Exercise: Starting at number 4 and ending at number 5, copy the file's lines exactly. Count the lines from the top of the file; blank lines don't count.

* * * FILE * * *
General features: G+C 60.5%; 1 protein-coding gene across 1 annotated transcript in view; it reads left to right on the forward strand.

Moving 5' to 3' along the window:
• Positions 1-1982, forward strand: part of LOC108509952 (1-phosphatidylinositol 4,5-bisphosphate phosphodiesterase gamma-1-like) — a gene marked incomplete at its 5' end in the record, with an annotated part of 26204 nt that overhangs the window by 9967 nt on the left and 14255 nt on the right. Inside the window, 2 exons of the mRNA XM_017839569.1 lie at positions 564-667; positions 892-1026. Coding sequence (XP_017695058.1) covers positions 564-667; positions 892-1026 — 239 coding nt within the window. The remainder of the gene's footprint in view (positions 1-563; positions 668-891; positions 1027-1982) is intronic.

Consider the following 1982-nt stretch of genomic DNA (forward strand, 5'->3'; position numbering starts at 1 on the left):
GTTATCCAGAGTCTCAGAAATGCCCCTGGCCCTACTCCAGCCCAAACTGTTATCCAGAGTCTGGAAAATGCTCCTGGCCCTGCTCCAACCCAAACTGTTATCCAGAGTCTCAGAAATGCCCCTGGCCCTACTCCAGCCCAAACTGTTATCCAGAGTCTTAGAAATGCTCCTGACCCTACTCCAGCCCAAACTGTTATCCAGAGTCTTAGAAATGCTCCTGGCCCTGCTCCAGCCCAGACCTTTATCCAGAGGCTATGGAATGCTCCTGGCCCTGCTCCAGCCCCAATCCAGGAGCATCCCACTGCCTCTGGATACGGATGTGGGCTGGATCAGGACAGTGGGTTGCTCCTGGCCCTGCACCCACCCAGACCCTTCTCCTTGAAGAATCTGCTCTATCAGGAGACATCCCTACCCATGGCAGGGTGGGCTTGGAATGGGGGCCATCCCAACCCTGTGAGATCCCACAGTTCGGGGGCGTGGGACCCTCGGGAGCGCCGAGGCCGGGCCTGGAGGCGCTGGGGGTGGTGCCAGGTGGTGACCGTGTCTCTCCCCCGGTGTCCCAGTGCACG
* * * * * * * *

Consider the following 1982-nt stretch of genomic DNA (forward strand, 5'->3'; position numbering starts at 1 on the left):
GTTATCCAGAGTCTCAGAAATGCCCCTGGCCCTACTCCAGCCCAAACTGTTATCCAGAGTCTGGAAAATGCTCCTGGCCCTGCTCCAACCCAAACTGTTATCCAGAGTCTCAGAAATGCCCCTGGCCCTACTCCAGCCCAAACTGTTATCCAGAGTCTTAGAAATGCTCCTGACCCTACTCCAGCCCAAACTGTTATCCAGAGTCTTAGAAATGCTCCTGGCCCTGCTCCAGCCCAGACCTTTATCCAGAGGCTATGGAATGCTCCTGGCCCTGCTCCAGCCCCAATCCAGGAGCATCCCACTGCCTCTGGATACGGATGTGGGCTGGATCAGGACAGTGGGTTGCTCCTGGCCCTGCACCCACCCAGACCCTTCTCCTTGAAGAATCTGCTCTATCAGGAGACATCCCTACCCATGGCAGGGTGGGCTTGGAATGGGGGCCATCCCAACCCTGTGAGATCCCACAGTTCGGGGGCGTGGGACCCTCGGGAGCGCCGAGGCCGGGCCTGGAGGCGCTGGGGGTGGTGCCAGGTGGTGACCGTGTCTCTCCCCCGGTGTCCCAGTGCACG